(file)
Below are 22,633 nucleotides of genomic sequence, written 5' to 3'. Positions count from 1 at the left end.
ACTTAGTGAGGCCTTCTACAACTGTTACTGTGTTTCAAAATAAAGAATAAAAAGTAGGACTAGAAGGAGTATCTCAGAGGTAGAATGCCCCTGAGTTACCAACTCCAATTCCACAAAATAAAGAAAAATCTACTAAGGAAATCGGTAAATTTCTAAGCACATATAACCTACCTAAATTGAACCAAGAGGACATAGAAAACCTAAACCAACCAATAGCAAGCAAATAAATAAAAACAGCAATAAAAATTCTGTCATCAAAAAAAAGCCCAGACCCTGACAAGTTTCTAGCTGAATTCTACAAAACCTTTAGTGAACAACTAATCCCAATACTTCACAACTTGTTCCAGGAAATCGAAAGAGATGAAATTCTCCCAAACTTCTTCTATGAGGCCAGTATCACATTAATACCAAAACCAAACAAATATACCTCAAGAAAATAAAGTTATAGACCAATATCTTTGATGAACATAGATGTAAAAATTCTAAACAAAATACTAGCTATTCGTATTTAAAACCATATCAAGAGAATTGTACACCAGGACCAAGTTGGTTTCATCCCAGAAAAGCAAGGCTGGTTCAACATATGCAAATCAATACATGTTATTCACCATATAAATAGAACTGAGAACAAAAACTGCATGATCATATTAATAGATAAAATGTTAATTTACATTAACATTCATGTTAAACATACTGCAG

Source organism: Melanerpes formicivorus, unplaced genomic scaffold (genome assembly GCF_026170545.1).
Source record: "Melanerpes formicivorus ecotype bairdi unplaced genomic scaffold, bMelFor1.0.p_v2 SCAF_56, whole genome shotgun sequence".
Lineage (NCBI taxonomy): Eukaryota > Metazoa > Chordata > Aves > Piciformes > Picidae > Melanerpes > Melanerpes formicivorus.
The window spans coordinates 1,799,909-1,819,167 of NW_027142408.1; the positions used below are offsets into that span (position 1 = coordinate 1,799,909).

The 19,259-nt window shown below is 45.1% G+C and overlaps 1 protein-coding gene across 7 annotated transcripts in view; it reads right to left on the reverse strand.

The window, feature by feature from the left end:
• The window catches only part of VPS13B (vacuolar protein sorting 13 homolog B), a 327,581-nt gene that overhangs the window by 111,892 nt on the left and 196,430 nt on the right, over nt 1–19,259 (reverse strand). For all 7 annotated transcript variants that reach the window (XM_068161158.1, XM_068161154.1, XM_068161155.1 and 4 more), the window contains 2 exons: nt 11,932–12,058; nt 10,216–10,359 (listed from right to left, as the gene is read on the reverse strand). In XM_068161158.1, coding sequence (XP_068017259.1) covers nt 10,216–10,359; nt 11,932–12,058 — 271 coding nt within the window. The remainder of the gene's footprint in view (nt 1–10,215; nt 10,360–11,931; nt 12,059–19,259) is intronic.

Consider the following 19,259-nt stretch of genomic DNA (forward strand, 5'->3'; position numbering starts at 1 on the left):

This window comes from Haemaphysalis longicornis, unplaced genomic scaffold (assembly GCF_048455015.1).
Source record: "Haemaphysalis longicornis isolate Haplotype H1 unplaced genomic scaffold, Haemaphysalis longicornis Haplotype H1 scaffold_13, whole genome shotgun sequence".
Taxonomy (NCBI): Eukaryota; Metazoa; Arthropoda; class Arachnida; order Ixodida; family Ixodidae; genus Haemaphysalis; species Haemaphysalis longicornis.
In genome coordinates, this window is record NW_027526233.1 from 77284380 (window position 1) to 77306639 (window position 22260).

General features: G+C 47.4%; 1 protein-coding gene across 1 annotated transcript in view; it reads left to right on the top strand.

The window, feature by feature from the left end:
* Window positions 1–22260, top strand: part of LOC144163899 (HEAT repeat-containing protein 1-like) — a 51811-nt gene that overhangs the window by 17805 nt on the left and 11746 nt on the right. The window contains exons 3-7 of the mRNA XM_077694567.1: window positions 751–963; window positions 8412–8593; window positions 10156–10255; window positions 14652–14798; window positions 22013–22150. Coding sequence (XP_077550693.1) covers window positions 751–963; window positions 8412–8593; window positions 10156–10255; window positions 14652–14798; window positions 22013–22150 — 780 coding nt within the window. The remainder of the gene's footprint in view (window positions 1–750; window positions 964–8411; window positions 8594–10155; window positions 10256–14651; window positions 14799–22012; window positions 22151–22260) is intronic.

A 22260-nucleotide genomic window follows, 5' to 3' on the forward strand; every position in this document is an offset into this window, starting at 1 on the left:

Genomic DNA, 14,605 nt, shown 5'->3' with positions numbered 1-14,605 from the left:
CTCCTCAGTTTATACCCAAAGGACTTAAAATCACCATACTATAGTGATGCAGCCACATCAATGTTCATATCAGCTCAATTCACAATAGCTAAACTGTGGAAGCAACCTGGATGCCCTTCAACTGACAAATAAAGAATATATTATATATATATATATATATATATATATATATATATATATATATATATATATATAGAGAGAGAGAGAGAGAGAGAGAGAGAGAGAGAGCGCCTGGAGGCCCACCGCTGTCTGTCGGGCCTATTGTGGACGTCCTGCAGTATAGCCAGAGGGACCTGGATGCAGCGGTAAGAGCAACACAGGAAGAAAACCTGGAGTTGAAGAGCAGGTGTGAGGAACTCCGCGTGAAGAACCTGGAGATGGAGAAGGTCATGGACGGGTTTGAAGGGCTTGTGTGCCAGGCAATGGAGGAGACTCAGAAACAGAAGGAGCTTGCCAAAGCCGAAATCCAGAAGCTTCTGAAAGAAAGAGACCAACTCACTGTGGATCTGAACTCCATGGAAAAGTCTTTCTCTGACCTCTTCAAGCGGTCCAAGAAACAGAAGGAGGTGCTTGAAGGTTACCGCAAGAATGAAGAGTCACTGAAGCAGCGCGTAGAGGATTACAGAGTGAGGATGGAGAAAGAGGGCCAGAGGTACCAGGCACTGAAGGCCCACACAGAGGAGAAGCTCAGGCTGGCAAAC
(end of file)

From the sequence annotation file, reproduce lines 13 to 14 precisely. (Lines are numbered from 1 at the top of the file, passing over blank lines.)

Taxonomy (NCBI): Eukaryota; Metazoa; Arthropoda; class Arachnida; order Ixodida; family Ixodidae; genus Haemaphysalis; species Haemaphysalis longicornis.
In genome coordinates, this window is record NW_027526233.1 from 77284380 (window position 1) to 77306639 (window position 22260).